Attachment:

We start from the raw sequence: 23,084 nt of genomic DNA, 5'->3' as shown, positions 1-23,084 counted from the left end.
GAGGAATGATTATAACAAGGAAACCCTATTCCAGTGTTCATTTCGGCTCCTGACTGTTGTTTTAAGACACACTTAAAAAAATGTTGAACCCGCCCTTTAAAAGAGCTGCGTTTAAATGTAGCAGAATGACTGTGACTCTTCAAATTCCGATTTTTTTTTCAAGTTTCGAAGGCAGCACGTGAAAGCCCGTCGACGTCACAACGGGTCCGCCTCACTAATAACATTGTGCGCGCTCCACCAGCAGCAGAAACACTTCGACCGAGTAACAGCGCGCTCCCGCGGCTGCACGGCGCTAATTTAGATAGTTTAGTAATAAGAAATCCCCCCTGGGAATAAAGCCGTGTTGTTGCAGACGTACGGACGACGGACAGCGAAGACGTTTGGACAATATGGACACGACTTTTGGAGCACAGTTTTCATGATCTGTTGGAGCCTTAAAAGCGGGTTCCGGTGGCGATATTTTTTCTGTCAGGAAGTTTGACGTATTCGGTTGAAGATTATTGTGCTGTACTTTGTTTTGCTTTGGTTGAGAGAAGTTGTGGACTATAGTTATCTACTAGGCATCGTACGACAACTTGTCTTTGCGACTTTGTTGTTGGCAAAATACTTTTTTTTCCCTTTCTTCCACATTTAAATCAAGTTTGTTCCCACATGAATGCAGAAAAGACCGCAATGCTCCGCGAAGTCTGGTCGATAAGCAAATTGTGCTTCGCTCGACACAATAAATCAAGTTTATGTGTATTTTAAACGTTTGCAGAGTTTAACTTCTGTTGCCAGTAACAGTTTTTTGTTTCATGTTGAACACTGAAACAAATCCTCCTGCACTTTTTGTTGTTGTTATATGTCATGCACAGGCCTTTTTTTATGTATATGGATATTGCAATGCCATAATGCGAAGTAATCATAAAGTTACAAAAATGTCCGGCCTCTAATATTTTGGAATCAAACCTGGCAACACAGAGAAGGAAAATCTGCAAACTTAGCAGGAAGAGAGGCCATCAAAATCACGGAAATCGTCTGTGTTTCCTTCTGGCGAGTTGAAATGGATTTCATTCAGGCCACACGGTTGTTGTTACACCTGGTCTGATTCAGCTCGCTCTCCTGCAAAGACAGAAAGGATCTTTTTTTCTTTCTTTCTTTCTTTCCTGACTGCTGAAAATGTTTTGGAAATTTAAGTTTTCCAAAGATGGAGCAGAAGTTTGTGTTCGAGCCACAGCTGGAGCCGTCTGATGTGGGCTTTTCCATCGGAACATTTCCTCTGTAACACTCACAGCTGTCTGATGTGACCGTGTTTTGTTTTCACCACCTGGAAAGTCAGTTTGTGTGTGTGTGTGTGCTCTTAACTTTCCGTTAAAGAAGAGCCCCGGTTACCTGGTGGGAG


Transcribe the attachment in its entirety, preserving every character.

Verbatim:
We start from the raw sequence: 23,084 nt of genomic DNA, 5'->3' as shown, positions 1-23,084 counted from the left end.
GAGGAATGATTATAACAAGGAAACCCTATTCCAGTGTTCATTTCGGCTCCTGACTGTTGTTTTAAGACACACTTAAAAAAATGTTGAACCCGCCCTTTAAAAGAGCTGCGTTTAAATGTAGCAGAATGACTGTGACTCTTCAAATTCCGATTTTTTTTTCAAGTTTCGAAGGCAGCACGTGAAAGCCCGTCGACGTCACAACGGGTCCGCCTCACTAATAACATTGTGCGCGCTCCACCAGCAGCAGAAACACTTCGACCGAGTAACAGCGCGCTCCCGCGGCTGCACGGCGCTAATTTAGATAGTTTAGTAATAAGAAATCCCCCCTGGGAATAAAGCCGTGTTGTTGCAGACGTACGGACGACGGACAGCGAAGACGTTTGGACAATATGGACACGACTTTTGGAGCACAGTTTTCATGATCTGTTGGAGCCTTAAAAGCGGGTTCCGGTGGCGATATTTTTTCTGTCAGGAAGTTTGACGTATTCGGTTGAAGATTATTGTGCTGTACTTTGTTTTGCTTTGGTTGAGAGAAGTTGTGGACTATAGTTATCTACTAGGCATCGTACGACAACTTGTCTTTGCGACTTTGTTGTTGGCAAAATACTTTTTTTTCCCTTTCTTCCACATTTAAATCAAGTTTGTTCCCACATGAATGCAGAAAAGACCGCAATGCTCCGCGAAGTCTGGTCGATAAGCAAATTGTGCTTCGCTCGACACAATAAATCAAGTTTATGTGTATTTTAAACGTTTGCAGAGTTTAACTTCTGTTGCCAGTAACAGTTTTTTGTTTCATGTTGAACACTGAAACAAATCCTCCTGCACTTTTTGTTGTTGTTATATGTCATGCACAGGCCTTTTTTTATGTATATGGATATTGCAATGCCATAATGCGAAGTAATCATAAAGTTACAAAAATGTCCGGCCTCTAATATTTTGGAATCAAACCTGGCAACACAGAGAAGGAAAATCTGCAAACTTAGCAGGAAGAGAGGCCATCAAAATCACGGAAATCGTCTGTGTTTCCTTCTGGCGAGTTGAAATGGATTTCATTCAGGCCACACGGTTGTTGTTACACCTGGTCTGATTCAGCTCGCTCTCCTGCAAAGACAGAAAGGATCTTTTTTTCTTTCTTTCTTTCTTTCCTGACTGCTGAAAATGTTTTGGAAATTTAAGTTTTCCAAAGATGGAGCAGAAGTTTGTGTTCGAGCCACAGCTGGAGCCGTCTGATGTGGGCTTTTCCATCGGAACATTTCCTCTGTAACACTCACAGCTGTCTGATGTGACCGTGTTTTGTTTTCACCACCTGGAAAGTCAGTTTGTGTGTGTGTGTGTGCTCTTAACTTTCCGTTAAAGAAGAGCCCCGGTTACCTGGTGGGAG